Although the wheelbase is unchanged at 2,340mm, the cabin is longer by 9mm. Wider armrests also improve comfort. There’s more room for luggage as well – an extra 29 litres – and loading is easier thanks to the space between the sill and rear seatback being made 5mm wider.
New Aygo will be launched in Europe with a wealth of customisation options that will allow customers to create a car that’s truly individual. On the outside the X-shaped front grille, rear bumper insert, enhanced front bumper and alloy wheels can all be specified to suit, while in the cabin the instrument panel, centre console, air vents, shift knob and gear lever surround can easily be changed, even after years of ownership.
To make life simpler, however, customers can also choose from a range of exterior and interior styling packs if they prefer, rather than selecting piece-by-piece customisation. For the South African market, customisation options will be kept to a minimum in order to keep the sticker price as affordable as possible.
Multimedia x-touch system
New Aygo will be available with Toyota’s new x-touch multimedia system, operated using a fully integrated seven-inch touchscreen. It’s the first system in its segment to come with a rear view camera as standard. (Please note that equipment for the SA-specced Aygo will be confirmed closer to launch).
New Aygo features a comprehensively revised version of Toyota’s award-winning three-cylinder 1.0-litre engine. The unit has been re-engineered to run with a higher, 11.5:1 compression ratio, and has an improved combustion chamber design for better efficiency. Friction losses have also been reduced, notably by using a new low-friction timing chain. And although it’s still one of the lightest engines on the market, more weight has been saved by introducing a cylinder head with a built-in exhaust manifold.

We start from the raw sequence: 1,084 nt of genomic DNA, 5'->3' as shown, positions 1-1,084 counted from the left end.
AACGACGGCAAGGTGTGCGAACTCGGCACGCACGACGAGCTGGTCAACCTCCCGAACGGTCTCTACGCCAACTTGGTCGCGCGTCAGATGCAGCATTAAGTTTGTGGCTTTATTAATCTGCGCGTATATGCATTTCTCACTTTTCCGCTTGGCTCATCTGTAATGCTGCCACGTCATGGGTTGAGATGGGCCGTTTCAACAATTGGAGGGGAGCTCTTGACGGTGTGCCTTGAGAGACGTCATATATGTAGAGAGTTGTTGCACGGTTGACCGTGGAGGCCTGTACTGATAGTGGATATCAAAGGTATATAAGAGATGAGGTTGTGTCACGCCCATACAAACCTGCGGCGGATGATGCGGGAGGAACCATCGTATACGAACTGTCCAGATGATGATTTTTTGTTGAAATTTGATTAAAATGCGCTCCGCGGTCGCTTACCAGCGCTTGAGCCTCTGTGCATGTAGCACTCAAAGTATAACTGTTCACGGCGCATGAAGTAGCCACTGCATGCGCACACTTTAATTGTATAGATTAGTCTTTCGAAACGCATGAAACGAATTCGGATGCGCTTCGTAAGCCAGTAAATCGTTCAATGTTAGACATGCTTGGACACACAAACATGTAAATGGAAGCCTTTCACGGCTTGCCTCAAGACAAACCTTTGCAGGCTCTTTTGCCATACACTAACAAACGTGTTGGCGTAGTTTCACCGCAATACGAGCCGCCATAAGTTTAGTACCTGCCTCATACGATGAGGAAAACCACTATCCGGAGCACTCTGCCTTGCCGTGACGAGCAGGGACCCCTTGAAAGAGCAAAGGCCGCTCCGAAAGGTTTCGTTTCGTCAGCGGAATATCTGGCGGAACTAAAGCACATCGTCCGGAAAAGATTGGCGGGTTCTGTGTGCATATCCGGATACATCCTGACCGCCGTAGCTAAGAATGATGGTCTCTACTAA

There’s more power and torque: 51kW at 6,000rpm and 95Nm at 4,300rpm; 85Nm of torque is available from as low as 2,000rpm. The newcomer will be offered with a five-speed manual transmission as standard. Some international markets will also get the optional new x-shift, an automated manual transmission that can be used in fully automatic mode, or with manual gear selection using paddle shifts or the shift lever itself.
In making all these improvements, Toyota has been careful not to sacrifice the engine’s famous sprightly character. It will still rev happily to high speeds and although sound insulation has been improved, its sporty note is still there when pushed hard.
Extensive work has been done to improve aerodynamics, resulting in an improved drag coefficient – down from Cd 0.30 to 0.29.
Together these changes reduce combined cycle fuel consumption from 4,4 litres/100km to just 4.1 litres/100km* and bring CO2 emissions down to 95g/km*, below the 100g/km threshold for annual road tax (VED) exemption.
* European figures provisional prior to final homologation.